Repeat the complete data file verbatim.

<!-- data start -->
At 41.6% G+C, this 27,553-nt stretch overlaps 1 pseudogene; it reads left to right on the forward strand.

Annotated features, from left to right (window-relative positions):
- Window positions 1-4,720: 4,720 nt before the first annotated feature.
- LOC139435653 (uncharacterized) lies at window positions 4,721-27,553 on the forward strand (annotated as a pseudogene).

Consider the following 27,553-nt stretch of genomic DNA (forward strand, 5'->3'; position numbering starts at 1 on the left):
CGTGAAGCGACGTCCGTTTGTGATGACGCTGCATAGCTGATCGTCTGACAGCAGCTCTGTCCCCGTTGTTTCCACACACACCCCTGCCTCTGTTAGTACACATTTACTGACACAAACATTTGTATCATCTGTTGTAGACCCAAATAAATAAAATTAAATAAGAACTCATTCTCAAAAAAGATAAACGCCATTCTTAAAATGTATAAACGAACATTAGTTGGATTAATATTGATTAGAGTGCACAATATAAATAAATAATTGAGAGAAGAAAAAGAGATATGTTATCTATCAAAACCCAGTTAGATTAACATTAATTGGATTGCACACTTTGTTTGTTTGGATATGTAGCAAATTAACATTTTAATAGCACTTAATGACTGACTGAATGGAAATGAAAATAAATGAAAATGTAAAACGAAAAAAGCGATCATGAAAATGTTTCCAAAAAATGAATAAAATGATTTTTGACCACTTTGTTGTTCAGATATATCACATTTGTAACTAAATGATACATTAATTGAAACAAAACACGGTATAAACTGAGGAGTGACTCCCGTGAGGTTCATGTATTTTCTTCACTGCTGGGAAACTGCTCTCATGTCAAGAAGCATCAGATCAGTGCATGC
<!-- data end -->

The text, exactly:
At 41.6% G+C, this 27,553-nt stretch overlaps 1 pseudogene; it reads left to right on the forward strand.

Annotated features, from left to right (window-relative positions):
- Window positions 1-4,720: 4,720 nt before the first annotated feature.
- LOC139435653 (uncharacterized) lies at window positions 4,721-27,553 on the forward strand (annotated as a pseudogene).

Consider the following 27,553-nt stretch of genomic DNA (forward strand, 5'->3'; position numbering starts at 1 on the left):
CGTGAAGCGACGTCCGTTTGTGATGACGCTGCATAGCTGATCGTCTGACAGCAGCTCTGTCCCCGTTGTTTCCACACACACCCCTGCCTCTGTTAGTACACATTTACTGACACAAACATTTGTATCATCTGTTGTAGACCCAAATAAATAAAATTAAATAAGAACTCATTCTCAAAAAAGATAAACGCCATTCTTAAAATGTATAAACGAACATTAGTTGGATTAATATTGATTAGAGTGCACAATATAAATAAATAATTGAGAGAAGAAAAAGAGATATGTTATCTATCAAAACCCAGTTAGATTAACATTAATTGGATTGCACACTTTGTTTGTTTGGATATGTAGCAAATTAACATTTTAATAGCACTTAATGACTGACTGAATGGAAATGAAAATAAATGAAAATGTAAAACGAAAAAAGCGATCATGAAAATGTTTCCAAAAAATGAATAAAATGATTTTTGACCACTTTGTTGTTCAGATATATCACATTTGTAACTAAATGATACATTAATTGAAACAAAACACGGTATAAACTGAGGAGTGACTCCCGTGAGGTTCATGTATTTTCTTCACTGCTGGGAAACTGCTCTCATGTCAAGAAGCATCAGATCAGTGCATGC